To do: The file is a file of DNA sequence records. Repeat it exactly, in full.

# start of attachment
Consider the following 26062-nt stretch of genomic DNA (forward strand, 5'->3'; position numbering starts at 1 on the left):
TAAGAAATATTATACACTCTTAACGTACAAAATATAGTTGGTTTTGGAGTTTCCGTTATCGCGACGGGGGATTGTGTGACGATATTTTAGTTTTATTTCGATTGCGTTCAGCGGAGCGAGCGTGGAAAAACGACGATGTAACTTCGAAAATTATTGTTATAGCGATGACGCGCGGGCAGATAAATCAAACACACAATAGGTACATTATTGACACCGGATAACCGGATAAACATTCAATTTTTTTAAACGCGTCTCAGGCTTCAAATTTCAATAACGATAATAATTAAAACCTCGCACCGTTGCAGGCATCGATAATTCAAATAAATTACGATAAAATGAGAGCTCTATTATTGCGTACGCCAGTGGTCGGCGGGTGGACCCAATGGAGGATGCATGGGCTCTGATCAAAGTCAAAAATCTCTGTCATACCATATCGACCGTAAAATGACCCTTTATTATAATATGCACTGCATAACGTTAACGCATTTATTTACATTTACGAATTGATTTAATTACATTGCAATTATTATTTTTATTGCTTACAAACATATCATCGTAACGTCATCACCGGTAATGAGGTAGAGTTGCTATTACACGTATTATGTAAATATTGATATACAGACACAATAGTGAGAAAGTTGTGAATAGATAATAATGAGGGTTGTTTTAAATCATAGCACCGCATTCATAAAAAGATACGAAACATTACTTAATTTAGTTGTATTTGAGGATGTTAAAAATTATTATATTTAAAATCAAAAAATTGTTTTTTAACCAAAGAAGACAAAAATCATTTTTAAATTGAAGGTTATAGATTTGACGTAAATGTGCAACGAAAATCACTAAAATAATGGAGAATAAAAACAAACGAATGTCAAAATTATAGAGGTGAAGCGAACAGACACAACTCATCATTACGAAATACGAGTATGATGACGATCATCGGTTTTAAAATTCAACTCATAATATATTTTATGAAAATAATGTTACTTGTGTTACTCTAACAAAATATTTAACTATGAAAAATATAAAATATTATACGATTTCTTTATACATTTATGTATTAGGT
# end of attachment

Consider the following 26062-nt stretch of genomic DNA (forward strand, 5'->3'; position numbering starts at 1 on the left):
TAAGAAATATTATACACTCTTAACGTACAAAATATAGTTGGTTTTGGAGTTTCCGTTATCGCGACGGGGGATTGTGTGACGATATTTTAGTTTTATTTCGATTGCGTTCAGCGGAGCGAGCGTGGAAAAACGACGATGTAACTTCGAAAATTATTGTTATAGCGATGACGCGCGGGCAGATAAATCAAACACACAATAGGTACATTATTGACACCGGATAACCGGATAAACATTCAATTTTTTTAAACGCGTCTCAGGCTTCAAATTTCAATAACGATAATAATTAAAACCTCGCACCGTTGCAGGCATCGATAATTCAAATAAATTACGATAAAATGAGAGCTCTATTATTGCGTACGCCAGTGGTCGGCGGGTGGACCCAATGGAGGATGCATGGGCTCTGATCAAAGTCAAAAATCTCTGTCATACCATATCGACCGTAAAATGACCCTTTATTATAATATGCACTGCATAACGTTAACGCATTTATTTACATTTACGAATTGATTTAATTACATTGCAATTATTATTTTTATTGCTTACAAACATATCATCGTAACGTCATCACCGGTAATGAGGTAGAGTTGCTATTACACGTATTATGTAAATATTGATATACAGACACAATAGTGAGAAAGTTGTGAATAGATAATAATGAGGGTTGTTTTAAATCATAGCACCGCATTCATAAAAAGATACGAAACATTACTTAATTTAGTTGTATTTGAGGATGTTAAAAATTATTATATTTAAAATCAAAAAATTGTTTTTTAACCAAAGAAGACAAAAATCATTTTTAAATTGAAGGTTATAGATTTGACGTAAATGTGCAACGAAAATCACTAAAATAATGGAGAATAAAAACAAACGAATGTCAAAATTATAGAGGTGAAGCGAACAGACACAACTCATCATTACGAAATACGAGTATGATGACGATCATCGGTTTTAAAATTCAACTCATAATATATTTTATGAAAATAATGTTACTTGTGTTACTCTAACAAAATATTTAACTATGAAAAATATAAAATATTATACGATTTCTTTATACATTTATGTATTAGGT